Dan Naor, chief operating officer of Baltimore Marine Centers, is a former captain in the Israeli Navy.
His Baltimore story began in the late 1990s when he noticed 16 acres of property up for auction adjacent to the Inner Harbor in Canton. Naor, now 47, made the winning bid and with the help from investors worked tirelessly to establish Baltimore Marine Centers, which has multiple marina locations on the harbor as well as an extensive helicopter travel service.
The property in Canton, which was a mere starting point for Naor, looks almost nothing like it did 20 years ago. It was a “disaster and falling apart,” Naor noted from his office overlooking one of his magnificently developed marinas filled with beautiful yachts and boats.
At the time, Naor thought “a boat and a small marina, and life is good.” Little did he realize that his passion of starting a small local marina would grow into a hugely successful business and that he would have a respected and influential voice in the harbor community.
Naor prides his business on “listening to our customers no matter what” and has noticed that he is often met with one unifying complaint about a problem he cannot fix on his own: The condition of the water in the harbor is of grave concern to costumers, Naor explained.
Instead of filing complaints with the city, Naor knows the multilayered solution, which he believes includes fixing sewage leaks, improving storm-drain systems, educating kids statewide about harbor pollution and introducing dozens of floating wetlands to the harbor’s waters.
A floating wetlands, Naor said, is essential to cleaning up the harbor. To put it simply, Naor defines a floating wetlands as “a matrix that grows bacteria, which then eats allege,” biochemically cleaning the harbor every minute of every day.
Beyond the ethical reasons for cleaning the harbor, Naor spelled out the interconnected communal good that can come from a clean harbor.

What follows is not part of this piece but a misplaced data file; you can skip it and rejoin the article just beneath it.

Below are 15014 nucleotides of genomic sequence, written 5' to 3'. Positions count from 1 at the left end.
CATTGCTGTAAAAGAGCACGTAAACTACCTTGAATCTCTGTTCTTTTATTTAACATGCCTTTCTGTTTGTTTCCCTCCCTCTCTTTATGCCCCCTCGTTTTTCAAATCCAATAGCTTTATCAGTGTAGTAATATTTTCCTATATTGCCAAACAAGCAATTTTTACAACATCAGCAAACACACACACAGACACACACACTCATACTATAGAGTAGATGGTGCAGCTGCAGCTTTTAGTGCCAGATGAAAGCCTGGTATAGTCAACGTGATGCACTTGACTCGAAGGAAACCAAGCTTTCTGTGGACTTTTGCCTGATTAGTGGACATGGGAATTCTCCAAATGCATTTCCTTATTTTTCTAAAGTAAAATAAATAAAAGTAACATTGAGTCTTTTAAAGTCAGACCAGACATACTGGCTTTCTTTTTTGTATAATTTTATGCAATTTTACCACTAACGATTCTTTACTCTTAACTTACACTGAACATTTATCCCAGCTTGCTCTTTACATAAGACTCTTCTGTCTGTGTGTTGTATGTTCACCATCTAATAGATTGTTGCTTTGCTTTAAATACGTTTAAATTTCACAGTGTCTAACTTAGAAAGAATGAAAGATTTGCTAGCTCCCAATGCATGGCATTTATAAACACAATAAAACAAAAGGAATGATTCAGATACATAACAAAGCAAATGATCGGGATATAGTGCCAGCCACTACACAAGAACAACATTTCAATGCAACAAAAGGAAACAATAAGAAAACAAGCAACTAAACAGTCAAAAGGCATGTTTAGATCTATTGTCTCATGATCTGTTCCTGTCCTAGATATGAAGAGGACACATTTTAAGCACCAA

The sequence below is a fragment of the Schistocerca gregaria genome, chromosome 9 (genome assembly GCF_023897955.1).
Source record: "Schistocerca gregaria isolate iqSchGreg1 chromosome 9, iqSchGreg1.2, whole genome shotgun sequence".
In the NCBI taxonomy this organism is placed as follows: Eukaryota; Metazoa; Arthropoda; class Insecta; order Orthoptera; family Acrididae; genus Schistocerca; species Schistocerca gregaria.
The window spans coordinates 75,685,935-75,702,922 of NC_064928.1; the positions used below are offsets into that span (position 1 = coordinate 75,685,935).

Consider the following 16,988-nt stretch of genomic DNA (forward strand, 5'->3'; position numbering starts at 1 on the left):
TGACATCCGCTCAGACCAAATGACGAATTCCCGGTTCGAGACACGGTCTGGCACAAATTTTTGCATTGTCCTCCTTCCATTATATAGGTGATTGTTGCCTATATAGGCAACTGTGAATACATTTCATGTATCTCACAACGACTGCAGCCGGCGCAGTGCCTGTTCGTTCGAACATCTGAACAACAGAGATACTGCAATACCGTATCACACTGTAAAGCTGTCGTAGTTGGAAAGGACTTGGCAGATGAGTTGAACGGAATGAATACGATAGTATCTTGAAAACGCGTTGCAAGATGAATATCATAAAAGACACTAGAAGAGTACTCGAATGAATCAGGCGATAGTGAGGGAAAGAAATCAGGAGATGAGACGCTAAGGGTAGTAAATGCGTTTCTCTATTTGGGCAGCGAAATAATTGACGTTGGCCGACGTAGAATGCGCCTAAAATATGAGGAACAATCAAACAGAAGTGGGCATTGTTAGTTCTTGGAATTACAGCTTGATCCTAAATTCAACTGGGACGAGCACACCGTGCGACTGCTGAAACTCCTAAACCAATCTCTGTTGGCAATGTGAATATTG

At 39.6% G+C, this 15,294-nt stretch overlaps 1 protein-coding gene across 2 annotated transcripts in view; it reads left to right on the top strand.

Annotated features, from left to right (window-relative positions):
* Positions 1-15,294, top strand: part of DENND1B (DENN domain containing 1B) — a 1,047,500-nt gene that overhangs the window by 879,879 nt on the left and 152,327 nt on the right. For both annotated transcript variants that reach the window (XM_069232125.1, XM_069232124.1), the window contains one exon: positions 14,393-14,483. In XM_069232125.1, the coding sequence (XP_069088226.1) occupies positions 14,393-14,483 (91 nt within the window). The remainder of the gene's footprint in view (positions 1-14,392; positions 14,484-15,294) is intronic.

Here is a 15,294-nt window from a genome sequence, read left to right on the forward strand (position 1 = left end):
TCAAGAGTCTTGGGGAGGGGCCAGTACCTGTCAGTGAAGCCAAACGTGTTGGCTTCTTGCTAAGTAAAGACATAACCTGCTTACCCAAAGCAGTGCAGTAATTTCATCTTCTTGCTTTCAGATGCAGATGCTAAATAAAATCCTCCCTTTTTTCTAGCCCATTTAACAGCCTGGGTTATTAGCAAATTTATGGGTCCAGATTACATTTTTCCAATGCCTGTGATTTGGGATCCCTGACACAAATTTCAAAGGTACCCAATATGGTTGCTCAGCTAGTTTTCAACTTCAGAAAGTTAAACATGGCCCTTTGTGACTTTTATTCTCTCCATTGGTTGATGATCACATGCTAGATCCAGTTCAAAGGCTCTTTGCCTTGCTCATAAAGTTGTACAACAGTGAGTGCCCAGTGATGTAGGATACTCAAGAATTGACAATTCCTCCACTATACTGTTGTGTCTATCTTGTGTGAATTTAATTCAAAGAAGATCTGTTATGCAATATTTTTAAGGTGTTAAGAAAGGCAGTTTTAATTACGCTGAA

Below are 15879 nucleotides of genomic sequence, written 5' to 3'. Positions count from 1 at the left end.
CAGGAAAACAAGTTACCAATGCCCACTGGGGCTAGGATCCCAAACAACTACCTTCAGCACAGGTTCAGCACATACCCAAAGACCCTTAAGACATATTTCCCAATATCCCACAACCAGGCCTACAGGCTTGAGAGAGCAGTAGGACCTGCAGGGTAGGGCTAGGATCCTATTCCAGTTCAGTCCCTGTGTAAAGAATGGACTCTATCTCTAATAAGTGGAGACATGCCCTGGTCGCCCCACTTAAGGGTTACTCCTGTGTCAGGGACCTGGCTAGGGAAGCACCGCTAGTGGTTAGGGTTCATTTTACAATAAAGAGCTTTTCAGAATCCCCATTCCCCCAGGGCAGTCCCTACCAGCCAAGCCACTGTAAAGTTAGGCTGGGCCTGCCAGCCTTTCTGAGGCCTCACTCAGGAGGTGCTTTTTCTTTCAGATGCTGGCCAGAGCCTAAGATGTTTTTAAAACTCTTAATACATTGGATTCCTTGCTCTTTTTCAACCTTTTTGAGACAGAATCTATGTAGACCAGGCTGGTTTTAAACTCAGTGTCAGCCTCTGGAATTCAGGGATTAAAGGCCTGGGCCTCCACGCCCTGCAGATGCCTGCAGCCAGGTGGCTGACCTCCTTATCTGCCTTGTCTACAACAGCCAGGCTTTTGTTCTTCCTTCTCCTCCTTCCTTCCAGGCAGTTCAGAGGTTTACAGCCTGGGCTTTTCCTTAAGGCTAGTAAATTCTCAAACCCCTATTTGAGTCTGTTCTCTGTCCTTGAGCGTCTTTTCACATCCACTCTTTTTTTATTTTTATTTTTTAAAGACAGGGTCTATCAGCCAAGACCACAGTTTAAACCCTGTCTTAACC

“The more boats we can bring, the more business we can bring to the entire city of Baltimore,” he said.
Longtime business partner Dr. Steve Berlin noted that Naor’s “vision of the harbor creates very important concepts that will only enhance the harbor with new jobs and revenue for the city.”
Yet, Naor’s business is not solely confined to the Inner Harbor. In October 2010, Naor identified a problem and found a solution — in Israel.
Before Naor stepped in, when immediate trauma care was needed in the northern Golan or in the Southern Negev, patients would spend hours being transported by ambulance to the nearest hospitals in Tel Aviv, Jerusalem or Haifa. In partnership with the Red Cross in Israel, Naor provided nine helicopters and 30 pilots; Red Cross provided the medics.
While at first the relationship was purely business, Naor now sees more to it.
“Will we make money? I don’t care at this point. The point is to save lives,” he said.
Since its inception, the medical evacuation has picked up around 1,300 patients.
Molly Polis, who has worked for Naor for the past 16 years, called him nothing short of “a visionary who is not afraid to take risks.”
Naor wanted to provide medical evacuation services for those in the Negev and the Golan. He did it. Naor wants to clean up the harbor so the economy can prosper and the harbor will be filled with boats. He’ll do it.
Theodore Herzl’s words ring true for this Israeli native: “If you want it, it is no dream.”
Justin Hayet is a JT intern [email protected]